I bought this necklace from infinite purpose jewelry a few years ago. I love it. At the time, with only the three boys in our lives, it summed up how I felt about our family. “We love loud” is something I’ve heard myself say many times and we do — some days louder than others.


With the addition of our Miss Vee earlier this year, the volume of love in our house has hit fever pitch.

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When I was a child, the advent of crisp autumn weather meant our free time was spent at my grandparents’ Annapolis Valley farm. The smell of hay and damp, dew-covered grass mingled with the salty breeze blowing across the Minas Basin and the heady ambrosia of ripening apples. The sun low in the sky, touched the brow of the North Mountain, frosting the fields and trees with a warm, golden glow.

While the adults worked, my brother and I would play — exploring the barn, hide and seek in the orchard, clambering amidst the apple bins. The autumns of my childhood are framed by the sides of an old red wooden barn and shadowed around the edges by dust motes dancing in sunshine.

The Gravenstein is an old apple variety. It was discovered in Gråsten, Denmark, in 1669 — a lovely accident of nature that someone chose to nurture, a chance seedling that proved to have qualities worth cultivating. Introduced to Nova Scotia in the early 1800’s by Charles Prescott, who planted them at his estate in Starr’s Point, Kings County, it became popular, and was planted in orchards from one end of the Valley to the other. The apple that Prescott introduced was green with red streaks. The ones currently found in most roadside stands in the valley are of the crimson persuasion, the earliest strain of which was discovered in 1876, in Waterville.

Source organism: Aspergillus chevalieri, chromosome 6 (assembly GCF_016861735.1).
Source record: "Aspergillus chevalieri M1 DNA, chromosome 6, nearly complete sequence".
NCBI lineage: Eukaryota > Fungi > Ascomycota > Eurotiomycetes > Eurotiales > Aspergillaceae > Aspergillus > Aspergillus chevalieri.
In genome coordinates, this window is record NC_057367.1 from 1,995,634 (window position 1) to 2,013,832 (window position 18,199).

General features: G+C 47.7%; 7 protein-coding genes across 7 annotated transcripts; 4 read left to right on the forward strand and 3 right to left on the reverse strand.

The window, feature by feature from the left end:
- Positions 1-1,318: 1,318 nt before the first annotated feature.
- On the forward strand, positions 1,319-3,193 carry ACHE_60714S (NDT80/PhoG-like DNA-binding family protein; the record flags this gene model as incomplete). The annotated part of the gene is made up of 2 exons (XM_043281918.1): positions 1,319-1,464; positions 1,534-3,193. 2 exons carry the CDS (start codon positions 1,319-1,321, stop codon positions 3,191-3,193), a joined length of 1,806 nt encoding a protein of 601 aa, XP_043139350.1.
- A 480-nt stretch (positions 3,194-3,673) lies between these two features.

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You were drunk and sweaty, and reeked of cigarette smoke. You were wearing a red shirt and a medal. You were walking with a friend. It was late afternoon and the rain had stopped, the sun making the air sultry with humidity.

I was on my way to the store to run an errand after work.

I was wearing my baby in a carrier on my chest. I was watching the post-run competitors walking past me, each in their own happy group of friends, laughing and chatting about their day.

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I don’t write much about my 13 year old because I respect his desire for privacy. In return, he accepts that there are times when I will mention him, or share a picture. We have an understanding on this subject and I don’t push it.

He wants, and deserves, his personal space.

This last year, I have been watching him move into teenagerhood — becoming a “proto-adult”, as I refer to him — and it has been exciting and bittersweet to see. I admire the personality into which he is growing, and I have no worries about him getting lost in his peer group. He is comfortable in his own skin and I respect how well he knows himself.


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